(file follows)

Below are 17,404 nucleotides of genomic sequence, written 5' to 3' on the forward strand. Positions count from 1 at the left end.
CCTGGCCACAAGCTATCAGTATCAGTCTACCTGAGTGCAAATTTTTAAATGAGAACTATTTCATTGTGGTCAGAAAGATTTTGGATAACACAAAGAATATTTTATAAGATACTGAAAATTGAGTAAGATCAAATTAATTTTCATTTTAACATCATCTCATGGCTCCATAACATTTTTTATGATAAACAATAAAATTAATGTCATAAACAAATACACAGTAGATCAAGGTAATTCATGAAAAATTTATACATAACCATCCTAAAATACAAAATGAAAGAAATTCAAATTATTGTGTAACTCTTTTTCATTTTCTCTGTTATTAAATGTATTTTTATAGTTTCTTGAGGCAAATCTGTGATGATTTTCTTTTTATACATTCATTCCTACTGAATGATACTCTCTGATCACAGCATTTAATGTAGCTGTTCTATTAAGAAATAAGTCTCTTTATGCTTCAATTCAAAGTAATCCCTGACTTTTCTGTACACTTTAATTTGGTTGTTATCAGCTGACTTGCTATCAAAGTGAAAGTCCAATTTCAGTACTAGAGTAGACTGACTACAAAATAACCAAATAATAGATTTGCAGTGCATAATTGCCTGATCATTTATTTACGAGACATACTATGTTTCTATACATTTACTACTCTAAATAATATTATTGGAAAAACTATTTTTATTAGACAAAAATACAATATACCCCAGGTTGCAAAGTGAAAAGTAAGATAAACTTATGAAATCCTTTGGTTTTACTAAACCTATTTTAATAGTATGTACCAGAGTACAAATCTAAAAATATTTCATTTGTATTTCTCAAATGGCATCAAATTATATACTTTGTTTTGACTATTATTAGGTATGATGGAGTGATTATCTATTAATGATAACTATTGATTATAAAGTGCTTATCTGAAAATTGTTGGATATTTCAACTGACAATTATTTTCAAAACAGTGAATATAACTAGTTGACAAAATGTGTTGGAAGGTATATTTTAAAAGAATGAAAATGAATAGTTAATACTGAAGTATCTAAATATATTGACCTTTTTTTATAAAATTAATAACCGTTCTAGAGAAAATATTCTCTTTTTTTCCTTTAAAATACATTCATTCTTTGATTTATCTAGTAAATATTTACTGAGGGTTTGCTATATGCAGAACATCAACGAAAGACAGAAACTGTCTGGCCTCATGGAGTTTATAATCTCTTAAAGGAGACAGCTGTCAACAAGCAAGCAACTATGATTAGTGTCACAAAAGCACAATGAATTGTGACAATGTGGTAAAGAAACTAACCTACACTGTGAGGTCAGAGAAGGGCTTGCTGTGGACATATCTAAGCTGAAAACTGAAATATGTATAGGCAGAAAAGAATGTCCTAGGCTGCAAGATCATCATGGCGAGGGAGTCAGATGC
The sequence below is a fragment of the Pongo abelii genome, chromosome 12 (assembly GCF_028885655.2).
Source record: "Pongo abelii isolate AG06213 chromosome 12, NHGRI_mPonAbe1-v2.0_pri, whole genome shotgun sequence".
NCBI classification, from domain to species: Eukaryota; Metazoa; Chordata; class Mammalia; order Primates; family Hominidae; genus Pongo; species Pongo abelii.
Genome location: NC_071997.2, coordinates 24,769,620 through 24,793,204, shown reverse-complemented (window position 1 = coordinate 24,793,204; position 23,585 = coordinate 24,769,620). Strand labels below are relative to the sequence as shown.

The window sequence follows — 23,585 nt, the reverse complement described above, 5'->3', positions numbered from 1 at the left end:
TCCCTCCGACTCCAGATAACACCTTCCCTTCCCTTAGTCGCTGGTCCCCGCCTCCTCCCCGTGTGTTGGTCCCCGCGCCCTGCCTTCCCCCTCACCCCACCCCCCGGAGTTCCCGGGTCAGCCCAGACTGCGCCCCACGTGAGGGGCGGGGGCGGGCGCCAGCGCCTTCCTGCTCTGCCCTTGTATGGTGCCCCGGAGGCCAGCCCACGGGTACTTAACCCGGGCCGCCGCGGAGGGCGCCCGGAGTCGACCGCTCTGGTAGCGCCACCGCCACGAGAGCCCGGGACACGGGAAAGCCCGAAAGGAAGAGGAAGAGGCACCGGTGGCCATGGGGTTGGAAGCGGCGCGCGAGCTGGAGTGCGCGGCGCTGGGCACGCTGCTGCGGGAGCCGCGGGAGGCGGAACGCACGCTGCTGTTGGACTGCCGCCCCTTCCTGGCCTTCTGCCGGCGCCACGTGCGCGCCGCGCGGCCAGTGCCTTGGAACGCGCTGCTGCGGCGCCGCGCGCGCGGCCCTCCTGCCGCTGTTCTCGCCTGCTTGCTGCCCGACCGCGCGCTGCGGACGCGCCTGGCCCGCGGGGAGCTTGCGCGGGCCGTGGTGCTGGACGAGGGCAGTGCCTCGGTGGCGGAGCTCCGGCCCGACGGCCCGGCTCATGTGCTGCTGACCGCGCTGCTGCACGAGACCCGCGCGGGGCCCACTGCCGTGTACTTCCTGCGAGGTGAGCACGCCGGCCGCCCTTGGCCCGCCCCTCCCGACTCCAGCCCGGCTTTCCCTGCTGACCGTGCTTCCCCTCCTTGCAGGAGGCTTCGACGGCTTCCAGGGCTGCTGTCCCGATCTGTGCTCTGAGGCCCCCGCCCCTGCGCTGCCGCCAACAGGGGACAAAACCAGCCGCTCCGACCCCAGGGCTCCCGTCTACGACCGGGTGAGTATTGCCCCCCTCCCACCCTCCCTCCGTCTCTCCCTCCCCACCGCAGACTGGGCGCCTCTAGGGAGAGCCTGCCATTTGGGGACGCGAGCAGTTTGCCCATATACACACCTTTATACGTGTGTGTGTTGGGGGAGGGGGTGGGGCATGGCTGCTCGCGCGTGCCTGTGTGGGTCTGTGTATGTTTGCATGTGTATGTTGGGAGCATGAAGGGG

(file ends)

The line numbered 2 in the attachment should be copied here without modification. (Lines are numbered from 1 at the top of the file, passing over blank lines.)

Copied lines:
CCTGGCCACAAGCTATCAGTATCAGTCTACCTGAGTGCAAATTTTTAAATGAGAACTATTTCATTGTGGTCAGAAAGATTTTGGATAACACAAAGAATATTTTATAAGATACTGAAAATTGAGTAAGATCAAATTAATTTTCATTTTAACATCATCTCATGGCTCCATAACATTTTTTATGATAAACAATAAAATTAATGTCATAAACAAATACACAGTAGATCAAGGTAATTCATGAAAAATTTATACATAACCATCCTAAAATACAAAATGAAAGAAATTCAAATTATTGTGTAACTCTTTTTCATTTTCTCTGTTATTAAATGTATTTTTATAGTTTCTTGAGGCAAATCTGTGATGATTTTCTTTTTATACATTCATTCCTACTGAATGATACTCTCTGATCACAGCATTTAATGTAGCTGTTCTATTAAGAAATAAGTCTCTTTATGCTTCAATTCAAAGTAATCCCTGACTTTTCTGTACACTTTAATTTGGTTGTTATCAGCTGACTTGCTATCAAAGTGAAAGTCCAATTTCAGTACTAGAGTAGACTGACTACAAAATAACCAAATAATAGATTTGCAGTGCATAATTGCCTGATCATTTATTTACGAGACATACTATGTTTCTATACATTTACTACTCTAAATAATATTATTGGAAAAACTATTTTTATTAGACAAAAATACAATATACCCCAGGTTGCAAAGTGAAAAGTAAGATAAACTTATGAAATCCTTTGGTTTTACTAAACCTATTTTAATAGTATGTACCAGAGTACAAATCTAAAAATATTTCATTTGTATTTCTCAAATGGCATCAAATTATATACTTTGTTTTGACTATTATTAGGTATGATGGAGTGATTATCTATTAATGATAACTATTGATTATAAAGTGCTTATCTGAAAATTGTTGGATATTTCAACTGACAATTATTTTCAAAACAGTGAATATAACTAGTTGACAAAATGTGTTGGAAGGTATATTTTAAAAGAATGAAAATGAATAGTTAATACTGAAGTATCTAAATATATTGACCTTTTTTTATAAAATTAATAACCGTTCTAGAGAAAATATTCTCTTTTTTTCCTTTAAAATACATTCATTCTTTGATTTATCTAGTAAATATTTACTGAGGGTTTGCTATATGCAGAACATCAACGAAAGACAGAAACTGTCTGGCCTCATGGAGTTTATAATCTCTTAAAGGAGACAGCTGTCAACAAGCAAGCAACTATGATTAGTGTCACAAAAGCACAATGAATTGTGACAATGTGGTAAAGAAACTAACCTACACTGTGAGGTCAGAGAAGGGCTTGCTGTGGACATATCTAAGCTGAAAACTGAAATATGTATAGGCAGAAAAGAATGTCCTAGGCTGCAAGATCATCATGGCGAGGGAGTCAGATGC